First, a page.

Nitto Tire's drag radials have long been used by street/strip mongers smart enough to realize that mph at the big end doesn't mean jack if you are smoking the tires for the first 200 feet of the 1,320. We procured one of the first sets of Nitto's new 20-inch drag radials and tried them on both a lightning-fast Trailblazer SS and a modified, nitrous-swilling Chevy SSR. A simple rear tire swap to Nitto's NT555R combines exceptional street manners, extended longevity, and enough rear-end squat to plant you hard into the seat.
We got our paws on Nitto's 20-inch NT555R and witnessed the same great performance we've come to expect from this manufacturer. Not only can you beat them up on the street for over 15,000 miles, but they'll allow you to drop 60-foot times dramatically with a simple tire pressure change at your local dragstrip. As any drag racer will tell you, the key to achieving quicker elapsed times is all about the first 200 feet, and not the last (contrary to popular belief).
The 20-inch NT555R is available in both 275/40R20 and 305/35R20 sizes. We went with 305/35R20 because it was the most similar to the stock tires of our test trucks in diameter and tread-wall height, while providing over 12 inches of width.
For our test, we contacted Matt Hauffe at Tune Time Performance (Toms River, New Jersey), who provided us with an earth-shattering rear-wheel-drive 2006 Trailblazer SS complete with an automatic transmission, and a flame-empowered 2005 SSR with a manual tranny, both of which were equipped with nitrous oxide. We gave the tires to the owners, who have had experience with drag radials in the past, and asked them to drive on the street for the next week and a half and report back with an update. Tony Sgro, owner of the Trailblazer, could not have been happier with the street manners.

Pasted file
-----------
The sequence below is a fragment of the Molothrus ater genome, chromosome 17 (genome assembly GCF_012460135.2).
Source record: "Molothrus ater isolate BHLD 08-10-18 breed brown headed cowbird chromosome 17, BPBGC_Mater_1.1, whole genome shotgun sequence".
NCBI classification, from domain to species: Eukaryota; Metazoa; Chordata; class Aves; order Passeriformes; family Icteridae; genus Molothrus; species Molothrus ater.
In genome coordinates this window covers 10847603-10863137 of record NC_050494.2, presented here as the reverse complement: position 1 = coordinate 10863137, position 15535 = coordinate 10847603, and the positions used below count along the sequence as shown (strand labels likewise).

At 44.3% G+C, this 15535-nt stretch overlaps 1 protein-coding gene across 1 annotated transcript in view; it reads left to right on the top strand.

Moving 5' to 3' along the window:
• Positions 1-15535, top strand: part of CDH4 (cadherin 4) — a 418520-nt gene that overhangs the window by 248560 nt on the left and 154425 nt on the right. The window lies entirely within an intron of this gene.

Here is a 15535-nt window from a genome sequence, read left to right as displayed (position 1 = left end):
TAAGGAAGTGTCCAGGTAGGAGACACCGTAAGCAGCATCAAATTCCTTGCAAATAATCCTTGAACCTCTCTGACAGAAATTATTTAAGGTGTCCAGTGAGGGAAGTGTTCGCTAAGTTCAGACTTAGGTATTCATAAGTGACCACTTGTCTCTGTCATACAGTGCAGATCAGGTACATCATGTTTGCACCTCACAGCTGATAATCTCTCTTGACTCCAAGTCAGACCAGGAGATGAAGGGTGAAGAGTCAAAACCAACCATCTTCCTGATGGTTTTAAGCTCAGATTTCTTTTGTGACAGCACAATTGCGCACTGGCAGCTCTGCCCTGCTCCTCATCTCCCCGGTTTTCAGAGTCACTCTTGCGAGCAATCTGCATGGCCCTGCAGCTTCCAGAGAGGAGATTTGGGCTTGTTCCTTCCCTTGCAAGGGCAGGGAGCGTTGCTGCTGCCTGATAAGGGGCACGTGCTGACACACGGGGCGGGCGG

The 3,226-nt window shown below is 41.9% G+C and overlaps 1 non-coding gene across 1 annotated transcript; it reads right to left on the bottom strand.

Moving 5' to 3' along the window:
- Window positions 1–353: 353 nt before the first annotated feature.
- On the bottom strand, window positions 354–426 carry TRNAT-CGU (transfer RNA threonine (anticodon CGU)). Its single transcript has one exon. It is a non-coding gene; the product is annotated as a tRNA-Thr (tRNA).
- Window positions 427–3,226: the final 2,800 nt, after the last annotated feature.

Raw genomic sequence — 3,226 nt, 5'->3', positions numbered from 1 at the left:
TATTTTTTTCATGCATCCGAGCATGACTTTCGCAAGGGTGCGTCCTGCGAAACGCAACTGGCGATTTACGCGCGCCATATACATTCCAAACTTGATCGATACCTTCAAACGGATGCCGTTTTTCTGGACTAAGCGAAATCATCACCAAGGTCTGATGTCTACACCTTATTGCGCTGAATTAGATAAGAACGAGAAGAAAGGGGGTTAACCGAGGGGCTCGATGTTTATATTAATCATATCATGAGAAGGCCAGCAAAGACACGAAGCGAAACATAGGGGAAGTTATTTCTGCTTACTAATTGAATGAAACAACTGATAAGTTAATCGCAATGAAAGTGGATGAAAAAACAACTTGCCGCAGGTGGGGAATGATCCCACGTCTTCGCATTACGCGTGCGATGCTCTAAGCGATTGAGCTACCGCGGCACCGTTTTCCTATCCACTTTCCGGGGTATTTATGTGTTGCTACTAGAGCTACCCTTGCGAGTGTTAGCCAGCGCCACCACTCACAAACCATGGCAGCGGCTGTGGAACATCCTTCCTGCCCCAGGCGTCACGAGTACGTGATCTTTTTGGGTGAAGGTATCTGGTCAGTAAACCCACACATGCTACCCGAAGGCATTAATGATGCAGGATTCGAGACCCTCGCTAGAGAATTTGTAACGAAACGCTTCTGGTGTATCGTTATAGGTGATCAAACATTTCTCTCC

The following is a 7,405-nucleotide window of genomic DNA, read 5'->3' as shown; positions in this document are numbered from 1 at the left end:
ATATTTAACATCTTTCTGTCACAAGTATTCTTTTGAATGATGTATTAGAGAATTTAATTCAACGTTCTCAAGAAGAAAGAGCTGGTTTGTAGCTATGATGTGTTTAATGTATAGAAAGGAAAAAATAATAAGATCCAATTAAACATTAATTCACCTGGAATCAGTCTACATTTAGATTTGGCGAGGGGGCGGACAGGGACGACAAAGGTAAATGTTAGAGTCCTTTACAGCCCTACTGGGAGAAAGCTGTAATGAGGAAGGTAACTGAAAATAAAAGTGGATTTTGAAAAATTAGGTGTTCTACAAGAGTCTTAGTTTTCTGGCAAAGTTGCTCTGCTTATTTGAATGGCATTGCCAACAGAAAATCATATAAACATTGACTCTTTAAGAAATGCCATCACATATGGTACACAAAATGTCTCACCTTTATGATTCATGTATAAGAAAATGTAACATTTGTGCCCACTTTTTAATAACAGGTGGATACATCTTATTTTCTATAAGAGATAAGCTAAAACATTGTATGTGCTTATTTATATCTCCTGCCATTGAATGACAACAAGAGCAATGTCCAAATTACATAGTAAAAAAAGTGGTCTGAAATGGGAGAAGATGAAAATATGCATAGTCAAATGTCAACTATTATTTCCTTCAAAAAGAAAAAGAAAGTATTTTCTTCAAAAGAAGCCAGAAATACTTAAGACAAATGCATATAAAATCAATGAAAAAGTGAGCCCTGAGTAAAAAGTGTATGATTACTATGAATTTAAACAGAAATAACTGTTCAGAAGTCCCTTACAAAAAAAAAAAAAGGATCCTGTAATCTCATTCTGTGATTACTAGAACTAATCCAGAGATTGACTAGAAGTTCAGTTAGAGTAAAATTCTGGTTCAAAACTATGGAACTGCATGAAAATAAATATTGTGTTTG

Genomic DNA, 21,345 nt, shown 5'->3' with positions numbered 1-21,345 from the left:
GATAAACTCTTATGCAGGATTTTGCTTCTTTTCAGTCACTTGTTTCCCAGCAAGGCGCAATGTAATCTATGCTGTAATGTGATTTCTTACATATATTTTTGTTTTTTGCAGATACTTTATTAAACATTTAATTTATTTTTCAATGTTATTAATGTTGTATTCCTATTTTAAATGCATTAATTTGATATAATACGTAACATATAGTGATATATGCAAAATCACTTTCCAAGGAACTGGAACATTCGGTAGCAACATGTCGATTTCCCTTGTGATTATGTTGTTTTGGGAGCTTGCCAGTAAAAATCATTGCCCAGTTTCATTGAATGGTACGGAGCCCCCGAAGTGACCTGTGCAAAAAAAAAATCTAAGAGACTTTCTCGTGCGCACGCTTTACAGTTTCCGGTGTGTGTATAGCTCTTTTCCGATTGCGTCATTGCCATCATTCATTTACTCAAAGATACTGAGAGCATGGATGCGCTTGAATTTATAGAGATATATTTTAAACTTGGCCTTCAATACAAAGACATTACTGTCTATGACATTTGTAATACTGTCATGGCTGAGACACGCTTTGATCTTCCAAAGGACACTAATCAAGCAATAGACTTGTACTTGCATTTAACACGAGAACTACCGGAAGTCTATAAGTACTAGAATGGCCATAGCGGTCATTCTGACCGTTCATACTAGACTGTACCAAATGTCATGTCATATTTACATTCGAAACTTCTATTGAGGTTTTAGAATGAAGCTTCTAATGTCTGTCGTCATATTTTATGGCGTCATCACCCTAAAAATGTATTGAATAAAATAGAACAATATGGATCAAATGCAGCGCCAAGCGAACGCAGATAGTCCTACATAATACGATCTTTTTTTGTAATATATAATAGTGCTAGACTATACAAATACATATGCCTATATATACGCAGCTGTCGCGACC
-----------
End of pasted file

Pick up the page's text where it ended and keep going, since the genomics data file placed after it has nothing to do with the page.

"The street and a prepped drag- strip are two completely different animals. My truck never hooks on the street with the stock tires, and I expected similar results with the Nittos, but was surprised when I punched it and got pitted into the seat," Sgro said. "Also, other makes of drag radials provide a maximum of 5,000 miles on the street. I have been able to take all my Nitto drag radials past 10,000 and even further than that."
We tested the trucks at Old Bridge Township Raceway Park in Englishtown, New Jersey, both on and off the 125 shot of nitrous, and saw great results on the dragstrip. We tried absolutely everything with the stock tires to try to get them to hook. We even had the track lay down some VHT to add tackiness, but to no avail, as the tire smoke could be smelled across Route 9. We took out tire pressure, eased into the throttle, and after all that, the best 60-foot time we could muster was a 1.90 with the Trailblazer SS, and a 2.24 with the SSR. Best e.t. for the Trailblazer SS was 11.981 at 112.31, and 13.869 at 109.11 for the SSR.
We then swapped on the Nittos and could instantly hear the added noise as the high-grip compound of the NT555R rolled out of the burnout box. Optimal tire pressure on the drag radials was achieved at 20 psi in both vehicles. In the Trailblazer, we made three hits back-to-back, and recorded ultra-consistent 60-foot times of 1.697, 1.711, and 1.702-all at an astonishing 4,800 pounds (with driver). With the SSR, we dropped a similar two-tenths in the 60-foot to 2.084 seconds from 2.262 (weight on the SSR was an earth-crushing 5,150 pounds).
On the big end, the best run on the sauce for the Trailblazer was 11.782 at 112.74 mph, and 13.080 at 111.70 in the SSR. Obviously, the tires helped the traction-limited six-speed SSR a lot more than the TB SS.
Department of Transportation approved, the triple-nickels performed in every way we expected them to. On the street, they provided durability and longevity, and at the strip, they flat-out performed, launching a 2.5-ton truck down the quarter-mile without even a hint of tire spin. Could you ask for much more out of a tire?